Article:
Last month our Institutional Trading Director, Ritchie Brown, and I attended an ETF trading conference at the New York Stock Exchange. CLS focuses specifically on ETF investing, so we were excited to learn more about how to improve our trading methods. We were also looking forward to meeting our business partners, Bank of America/Merrill Lynch and Knight Trading, and to strengthen those relationships. The conference and the relationship building went better than planned, and we returned home better positioned to use our knowledge and relationships for the benefit of CLS clients.
Unbelievably, Ritchie nor myself had ever been to NYC. It’s true. Despite having spent over 17 years in the finance industry I had never been to New York, the NYSE, or any of the myriad of financial offices that call New York home. I have travelled to amazing cities like Tokyo, Bangkok, Hong Kong, and Beijing. Likewise, I’ve been to many major cities here in the United States, but had never been further northeast than Washington DC. I was well overdue for a trip to The Big Apple and I was excited.
I was also apprehensive. Visiting a new city, especially one like New York, had me worried about a few things. How would I get around? What if I get lost? Mostly, as one who had lived most of his life in Midwest ‘flyover’ territory, I was worried about how I would be treated by the locals. It didn’t take long to learn that my biggest fear was completely unfounded.
From the time we arrived in the city, Ritchie and I were treated like fellow New Yorkers. When we got off the plane our first order of business was to visit the 9/11 memorial. As first time visitors, we walked down Broadway and around the financial district for about an hour trying to find the site of the former World Trade Center towers. It wasn’t until we found the entrance to the Memorial that we discovered we couldn’t just show up to Ground Zero and walk around. Instead, you are expected to get tickets well in advance and enter at your appointed future arrival time. Thinking we were out of luck we turned to leave, when a New York City police officer stopped us and urged us to enter the gates anyway, assuring us that there were extra tickets and plenty of room. The officer’s tone was not that of condescension or annoyance at helping the clueless tourists, which we certainly were at the time, but one of welcoming to a great city and understanding of the importance of visiting hallowed ground.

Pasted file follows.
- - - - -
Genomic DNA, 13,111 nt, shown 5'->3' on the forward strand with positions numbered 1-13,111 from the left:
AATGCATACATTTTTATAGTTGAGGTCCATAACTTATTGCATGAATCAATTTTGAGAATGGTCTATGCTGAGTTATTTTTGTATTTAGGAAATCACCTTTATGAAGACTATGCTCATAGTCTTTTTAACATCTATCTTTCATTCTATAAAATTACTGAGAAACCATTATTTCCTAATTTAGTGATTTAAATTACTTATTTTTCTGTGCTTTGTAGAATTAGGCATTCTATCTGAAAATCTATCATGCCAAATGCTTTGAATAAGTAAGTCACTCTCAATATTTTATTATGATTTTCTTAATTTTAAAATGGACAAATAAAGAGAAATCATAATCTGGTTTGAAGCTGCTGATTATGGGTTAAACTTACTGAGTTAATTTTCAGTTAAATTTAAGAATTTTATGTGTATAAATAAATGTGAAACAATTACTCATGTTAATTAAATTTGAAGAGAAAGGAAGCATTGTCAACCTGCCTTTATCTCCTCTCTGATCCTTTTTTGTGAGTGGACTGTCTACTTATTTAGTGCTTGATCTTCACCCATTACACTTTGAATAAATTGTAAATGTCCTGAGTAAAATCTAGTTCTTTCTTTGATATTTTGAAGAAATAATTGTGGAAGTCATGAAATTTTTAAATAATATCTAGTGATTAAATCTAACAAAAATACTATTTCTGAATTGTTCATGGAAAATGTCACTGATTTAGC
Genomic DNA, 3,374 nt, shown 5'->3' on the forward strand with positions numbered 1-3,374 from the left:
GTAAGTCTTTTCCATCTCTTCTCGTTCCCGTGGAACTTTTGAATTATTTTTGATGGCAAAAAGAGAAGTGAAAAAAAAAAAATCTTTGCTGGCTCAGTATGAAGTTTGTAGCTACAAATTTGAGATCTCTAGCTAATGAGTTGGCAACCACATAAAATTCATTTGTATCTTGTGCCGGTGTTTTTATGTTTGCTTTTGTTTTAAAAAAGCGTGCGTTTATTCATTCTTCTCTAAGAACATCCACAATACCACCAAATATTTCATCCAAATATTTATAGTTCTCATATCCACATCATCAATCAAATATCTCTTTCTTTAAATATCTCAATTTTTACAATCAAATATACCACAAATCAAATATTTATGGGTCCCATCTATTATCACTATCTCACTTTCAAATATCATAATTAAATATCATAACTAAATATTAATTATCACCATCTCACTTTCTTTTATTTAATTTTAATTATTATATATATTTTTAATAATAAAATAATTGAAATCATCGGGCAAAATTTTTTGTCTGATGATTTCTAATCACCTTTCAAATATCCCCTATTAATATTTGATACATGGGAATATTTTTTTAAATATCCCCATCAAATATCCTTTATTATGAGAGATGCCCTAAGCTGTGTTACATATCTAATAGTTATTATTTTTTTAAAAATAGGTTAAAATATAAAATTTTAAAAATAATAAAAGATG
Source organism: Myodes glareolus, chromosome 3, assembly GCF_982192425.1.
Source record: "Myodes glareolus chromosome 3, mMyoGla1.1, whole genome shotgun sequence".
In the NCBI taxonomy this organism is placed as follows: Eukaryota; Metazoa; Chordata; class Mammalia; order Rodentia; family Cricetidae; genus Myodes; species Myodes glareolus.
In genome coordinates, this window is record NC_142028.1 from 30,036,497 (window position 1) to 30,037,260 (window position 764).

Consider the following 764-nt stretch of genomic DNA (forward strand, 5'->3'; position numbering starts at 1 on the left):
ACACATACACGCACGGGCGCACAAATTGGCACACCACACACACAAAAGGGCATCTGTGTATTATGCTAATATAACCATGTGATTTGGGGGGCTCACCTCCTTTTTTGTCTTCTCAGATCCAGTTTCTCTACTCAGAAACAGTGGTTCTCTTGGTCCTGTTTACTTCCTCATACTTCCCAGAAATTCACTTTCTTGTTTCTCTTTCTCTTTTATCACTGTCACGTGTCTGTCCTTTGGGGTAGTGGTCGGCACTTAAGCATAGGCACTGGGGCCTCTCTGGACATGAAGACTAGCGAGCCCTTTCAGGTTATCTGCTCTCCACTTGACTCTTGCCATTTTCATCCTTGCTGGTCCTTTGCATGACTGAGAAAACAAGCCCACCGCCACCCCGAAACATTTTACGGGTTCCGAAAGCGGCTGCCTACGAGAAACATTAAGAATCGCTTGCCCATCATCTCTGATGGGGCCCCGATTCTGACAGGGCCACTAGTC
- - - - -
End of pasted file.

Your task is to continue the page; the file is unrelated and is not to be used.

And so it went for the rest of our three day visit to New York. From the front desk attendant at our hotel, to the cab drivers, to the people on the street, literally every New Yorker we came in contact with was a warm and gracious host to their city. Even our high-powered contacts from institutional trading desks at Bank of America/Merrill Lynch and Knight Trading treated us like kings of the city and helped us with our every need. This treatment was hard to understand as Ritchie and I knew we weren’t the most important or profitable of their clients. The thing is, they knew it too, it just didn’t matter. All that mattered to the people of New York was that we felt welcome in their city, and they were excited to share it with us.
When I returned home I marveled at the trip I had just taken. Professionally, I was amazed at how valuable the information and relationship-building at the ETF conference had been. The knowledge and contacts we gained will only help the shareholders of our mutual funds and our investment management clients. Perhaps the greatest lessons I learned were personal. I had expected a hurried and anxious experience in New York, one where I would have to get tough to get what I needed. Instead, my experience was completely opposite thanks to the people of New York, who are perhaps the happiest I have ever met. And why wouldn’t they be? These are the lucky folks who get to live in the greatest city in the world. On top of that, it was Christmas time. The tree was up in Rockefeller Center, the windows in the shops on 5th Avenue were decorated, lights were everywhere, and the whole city was abuzz in the excitement of the season. I will always feel truly fortunate that my first journey to the Northeast took place at Christmastime in New York City.